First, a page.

Brown-headed Cowbird (Female)
USFWS Photo by Lee Karney
Cowbirds are not native to Arizona. Originally restricted to the open grasslands of the Great Plains, cowbirds have followed modern human impacts across North America, colonizing new landscapes wherever cattle, agriculture, or suburban landscapes have spread. First seen in Arizona in 1934, brown-headed cowbirds are now one of Arizona’s most common birds.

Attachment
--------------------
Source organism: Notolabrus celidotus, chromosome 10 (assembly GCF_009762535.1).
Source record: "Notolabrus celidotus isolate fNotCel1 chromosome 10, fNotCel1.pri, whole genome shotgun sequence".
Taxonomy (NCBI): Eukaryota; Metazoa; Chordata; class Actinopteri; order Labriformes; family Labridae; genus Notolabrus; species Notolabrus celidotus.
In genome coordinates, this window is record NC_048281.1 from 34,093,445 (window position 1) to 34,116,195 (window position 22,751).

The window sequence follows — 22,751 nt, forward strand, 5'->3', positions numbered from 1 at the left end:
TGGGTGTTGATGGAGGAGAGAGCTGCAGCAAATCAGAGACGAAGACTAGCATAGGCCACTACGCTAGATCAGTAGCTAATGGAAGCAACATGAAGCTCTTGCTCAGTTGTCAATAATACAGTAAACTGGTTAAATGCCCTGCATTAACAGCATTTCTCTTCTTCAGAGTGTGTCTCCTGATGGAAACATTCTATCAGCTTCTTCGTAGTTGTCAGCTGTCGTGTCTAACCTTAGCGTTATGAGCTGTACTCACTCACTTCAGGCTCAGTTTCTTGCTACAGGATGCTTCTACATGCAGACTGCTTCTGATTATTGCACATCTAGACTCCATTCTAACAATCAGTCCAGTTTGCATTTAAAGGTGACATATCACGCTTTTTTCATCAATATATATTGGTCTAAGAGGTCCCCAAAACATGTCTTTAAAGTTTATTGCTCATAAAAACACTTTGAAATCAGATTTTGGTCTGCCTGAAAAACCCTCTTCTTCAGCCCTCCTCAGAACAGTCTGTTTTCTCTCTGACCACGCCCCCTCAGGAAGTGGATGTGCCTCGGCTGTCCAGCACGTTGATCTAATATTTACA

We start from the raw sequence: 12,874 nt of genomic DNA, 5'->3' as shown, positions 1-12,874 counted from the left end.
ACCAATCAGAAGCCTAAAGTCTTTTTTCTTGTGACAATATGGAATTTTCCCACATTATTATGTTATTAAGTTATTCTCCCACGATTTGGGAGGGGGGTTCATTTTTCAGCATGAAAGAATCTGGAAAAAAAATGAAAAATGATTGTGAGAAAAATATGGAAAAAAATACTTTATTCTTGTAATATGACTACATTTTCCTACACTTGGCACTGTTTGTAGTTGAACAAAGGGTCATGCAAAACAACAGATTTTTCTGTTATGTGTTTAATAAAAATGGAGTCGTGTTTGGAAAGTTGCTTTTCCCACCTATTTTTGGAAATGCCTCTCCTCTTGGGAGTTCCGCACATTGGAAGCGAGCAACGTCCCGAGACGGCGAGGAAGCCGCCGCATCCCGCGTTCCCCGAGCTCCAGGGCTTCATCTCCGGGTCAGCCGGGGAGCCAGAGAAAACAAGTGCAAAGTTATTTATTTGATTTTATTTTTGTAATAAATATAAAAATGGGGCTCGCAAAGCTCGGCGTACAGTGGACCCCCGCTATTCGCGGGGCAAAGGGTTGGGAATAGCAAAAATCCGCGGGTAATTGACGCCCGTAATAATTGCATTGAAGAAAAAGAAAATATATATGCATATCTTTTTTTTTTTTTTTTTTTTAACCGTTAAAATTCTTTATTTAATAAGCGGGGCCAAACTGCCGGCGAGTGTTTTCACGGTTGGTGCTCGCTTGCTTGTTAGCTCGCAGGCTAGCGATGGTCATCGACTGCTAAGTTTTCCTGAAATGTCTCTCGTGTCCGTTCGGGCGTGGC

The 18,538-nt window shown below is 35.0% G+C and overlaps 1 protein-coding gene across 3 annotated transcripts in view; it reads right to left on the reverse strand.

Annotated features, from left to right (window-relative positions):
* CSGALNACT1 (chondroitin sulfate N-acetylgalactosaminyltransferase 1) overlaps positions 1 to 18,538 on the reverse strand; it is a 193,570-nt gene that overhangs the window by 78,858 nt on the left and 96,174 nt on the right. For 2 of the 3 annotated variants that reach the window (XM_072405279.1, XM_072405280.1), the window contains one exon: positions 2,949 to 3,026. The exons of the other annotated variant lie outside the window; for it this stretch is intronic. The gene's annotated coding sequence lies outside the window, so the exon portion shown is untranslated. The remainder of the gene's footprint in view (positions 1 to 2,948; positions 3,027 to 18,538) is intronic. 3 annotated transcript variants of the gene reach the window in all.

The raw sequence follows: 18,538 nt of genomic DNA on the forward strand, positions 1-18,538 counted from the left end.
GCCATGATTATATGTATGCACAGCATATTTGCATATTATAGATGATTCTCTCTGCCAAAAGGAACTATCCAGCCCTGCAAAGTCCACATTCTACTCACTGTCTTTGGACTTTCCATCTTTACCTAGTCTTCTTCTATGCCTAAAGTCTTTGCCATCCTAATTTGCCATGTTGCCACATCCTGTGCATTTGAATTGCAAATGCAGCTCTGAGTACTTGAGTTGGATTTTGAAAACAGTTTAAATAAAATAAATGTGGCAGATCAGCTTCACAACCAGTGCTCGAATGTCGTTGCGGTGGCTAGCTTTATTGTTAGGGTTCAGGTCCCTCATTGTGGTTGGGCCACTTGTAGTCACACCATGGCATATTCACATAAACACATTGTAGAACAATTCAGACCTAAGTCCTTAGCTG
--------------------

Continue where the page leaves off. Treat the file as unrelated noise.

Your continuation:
Brown-headed cowbirds are obligate parasites, meaning that they rely on a host of another species to bring up their young. Instead of building nests, incubating their eggs, and raising their young, cowbirds locate the nest of another bird, lay their eggs there, and leave them for the other bird—the host—to raise for them. Cowbird eggs typically hatch sooner, and cowbird chicks are generally larger than those of the host species. This allows the cowbird chick to dominate the others and receive more food from the host parents. In the battle for survival in the nest, cowbird chicks usually win.